Sales Methods

Tips for how to close a sale

Closing the deal can be difficult, but focus on the benefit to your customer and you can succeed.

Published: June 12, 2015
Updated: February 16, 2017

Closing can be the most challenging part of the sales process. Each customer comes with his or her own variables, as does each product and industry. Increase your chances of closing by controlling the variables on your end, and making sure you put yourself in the best possible position to close.

1. Present with the intention to close 

Present your proposal to the customer and then ask for the order. This will increase your chances of completing the sale. Make sure in your proposal to present details such as cost, and present the product so the customer can see the value. Failing to follow these basic steps reduces your chances of closing.

When developing your sales pitch, keep the information coherent and concise. Speak clearly and confidently so your offer suggests optimism, pride, and credibility. Don't lecture or overload the client with information. Instead, encourage a conversation by asking for your client's feedback, in addition to sharing your own views.

2. Stress the problem and solution

When you are in the closing section of a sale, and the customer stalls or raises an objection, acknowledge his or her point, but return the focus to the problem your product solves. Regardless of what you offer, people often buy for one reason — to solve a problem. If the customer says the price is too high, acknowledge their comment and then return to the problem that your product or service solves. When you focus on the problem, not your price, you can substantiate the value of the product or service and close.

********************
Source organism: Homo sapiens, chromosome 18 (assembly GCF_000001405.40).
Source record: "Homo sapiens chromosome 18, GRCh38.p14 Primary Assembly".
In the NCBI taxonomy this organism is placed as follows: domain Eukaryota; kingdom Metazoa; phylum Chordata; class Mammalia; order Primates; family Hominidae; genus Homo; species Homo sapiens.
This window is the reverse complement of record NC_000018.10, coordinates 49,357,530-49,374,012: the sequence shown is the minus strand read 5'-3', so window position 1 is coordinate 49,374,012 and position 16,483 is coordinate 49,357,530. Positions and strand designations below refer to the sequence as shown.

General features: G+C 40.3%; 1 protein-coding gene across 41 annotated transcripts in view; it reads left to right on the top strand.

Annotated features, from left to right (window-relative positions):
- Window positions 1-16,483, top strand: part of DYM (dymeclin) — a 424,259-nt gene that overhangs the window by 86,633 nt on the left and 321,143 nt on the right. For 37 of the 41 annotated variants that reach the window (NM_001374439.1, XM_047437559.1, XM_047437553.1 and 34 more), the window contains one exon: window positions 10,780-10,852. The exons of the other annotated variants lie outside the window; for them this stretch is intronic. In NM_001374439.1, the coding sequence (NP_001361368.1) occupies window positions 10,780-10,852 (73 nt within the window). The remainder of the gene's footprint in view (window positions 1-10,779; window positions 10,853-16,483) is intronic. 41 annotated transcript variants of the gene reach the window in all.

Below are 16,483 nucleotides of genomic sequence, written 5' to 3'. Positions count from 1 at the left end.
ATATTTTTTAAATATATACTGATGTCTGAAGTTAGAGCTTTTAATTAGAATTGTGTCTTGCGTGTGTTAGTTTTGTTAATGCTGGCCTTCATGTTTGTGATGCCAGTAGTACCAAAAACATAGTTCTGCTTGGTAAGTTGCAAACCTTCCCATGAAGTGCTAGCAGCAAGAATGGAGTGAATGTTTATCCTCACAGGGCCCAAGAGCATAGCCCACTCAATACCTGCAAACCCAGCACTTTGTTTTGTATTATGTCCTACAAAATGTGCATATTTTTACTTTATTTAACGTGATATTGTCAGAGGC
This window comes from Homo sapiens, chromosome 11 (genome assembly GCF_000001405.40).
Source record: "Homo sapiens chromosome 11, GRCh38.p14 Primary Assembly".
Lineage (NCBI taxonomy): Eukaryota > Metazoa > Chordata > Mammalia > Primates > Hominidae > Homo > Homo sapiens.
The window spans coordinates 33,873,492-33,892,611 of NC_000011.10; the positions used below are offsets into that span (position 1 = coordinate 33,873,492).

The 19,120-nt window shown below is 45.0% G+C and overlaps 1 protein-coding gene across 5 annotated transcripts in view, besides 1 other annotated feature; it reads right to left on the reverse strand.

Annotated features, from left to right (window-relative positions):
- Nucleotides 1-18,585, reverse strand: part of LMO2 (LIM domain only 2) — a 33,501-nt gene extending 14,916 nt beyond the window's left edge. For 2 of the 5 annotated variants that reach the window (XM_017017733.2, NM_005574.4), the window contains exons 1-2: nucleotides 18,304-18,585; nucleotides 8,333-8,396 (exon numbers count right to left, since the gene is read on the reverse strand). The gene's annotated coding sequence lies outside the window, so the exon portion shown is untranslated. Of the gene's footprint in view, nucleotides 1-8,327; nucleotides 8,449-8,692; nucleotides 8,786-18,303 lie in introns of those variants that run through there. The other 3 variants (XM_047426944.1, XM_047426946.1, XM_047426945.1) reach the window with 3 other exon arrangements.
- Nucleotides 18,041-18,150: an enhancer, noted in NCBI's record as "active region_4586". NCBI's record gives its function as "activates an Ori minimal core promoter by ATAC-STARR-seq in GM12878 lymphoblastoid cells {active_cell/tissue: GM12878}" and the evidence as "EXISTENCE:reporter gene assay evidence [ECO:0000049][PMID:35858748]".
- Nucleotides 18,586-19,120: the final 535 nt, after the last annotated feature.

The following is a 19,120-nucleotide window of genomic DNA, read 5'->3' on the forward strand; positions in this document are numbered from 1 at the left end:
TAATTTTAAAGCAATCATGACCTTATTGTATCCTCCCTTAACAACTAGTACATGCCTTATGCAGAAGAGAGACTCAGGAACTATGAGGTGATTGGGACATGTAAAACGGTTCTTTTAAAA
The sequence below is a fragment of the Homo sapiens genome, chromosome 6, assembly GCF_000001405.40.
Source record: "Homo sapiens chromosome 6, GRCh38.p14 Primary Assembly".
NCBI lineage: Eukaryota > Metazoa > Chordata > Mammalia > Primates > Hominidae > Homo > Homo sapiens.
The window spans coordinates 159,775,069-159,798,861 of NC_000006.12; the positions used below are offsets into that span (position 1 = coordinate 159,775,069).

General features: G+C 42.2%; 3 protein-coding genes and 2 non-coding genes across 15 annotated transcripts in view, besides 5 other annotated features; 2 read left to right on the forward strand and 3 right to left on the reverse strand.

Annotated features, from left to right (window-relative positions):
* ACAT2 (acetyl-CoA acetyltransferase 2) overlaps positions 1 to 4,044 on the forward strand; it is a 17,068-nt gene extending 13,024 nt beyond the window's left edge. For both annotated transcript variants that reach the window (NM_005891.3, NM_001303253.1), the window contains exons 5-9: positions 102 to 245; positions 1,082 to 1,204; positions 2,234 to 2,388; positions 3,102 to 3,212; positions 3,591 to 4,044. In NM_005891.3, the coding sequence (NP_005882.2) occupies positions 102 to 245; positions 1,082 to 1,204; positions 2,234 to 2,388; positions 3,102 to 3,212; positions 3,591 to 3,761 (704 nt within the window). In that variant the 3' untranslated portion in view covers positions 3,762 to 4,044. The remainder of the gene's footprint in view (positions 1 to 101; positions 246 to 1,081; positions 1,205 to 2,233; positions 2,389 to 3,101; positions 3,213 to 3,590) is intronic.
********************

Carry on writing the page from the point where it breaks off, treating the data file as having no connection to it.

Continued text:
3. Treat the close as a benefit to your customer

The close is valuable to the customer, not just to your company; you must always operate with this belief. The closing is where the customer makes a decision, gets the product, and receives the benefits. The close is the first time you are actually able to help the customer. This distinction can separate a good salesperson from a master closer. If you don't close, you have not created value.

4. Always offer your buyer choices

Never go into a close with one offer. Give your buyers choices so they know they have enough information to make an intelligent decision. Without choices, buyers may be desperate to get information from other sources, such as your competition or the internet. Offering choices reduces pressure, creates the perception that you are a consultant, and allows for comparisons.

5. Treat the close as a possibility

Never believe your buyer is unable to close — even when he or she cites budget, timing, taxes, or planning concerns. I understand there are situations beyond everyone's control, but that doesn't mean you can't complete the deal.

Closing sales effectively is a process. Let your customer talk it out, and make yourself available to help with the final decision, which is hopefully a close.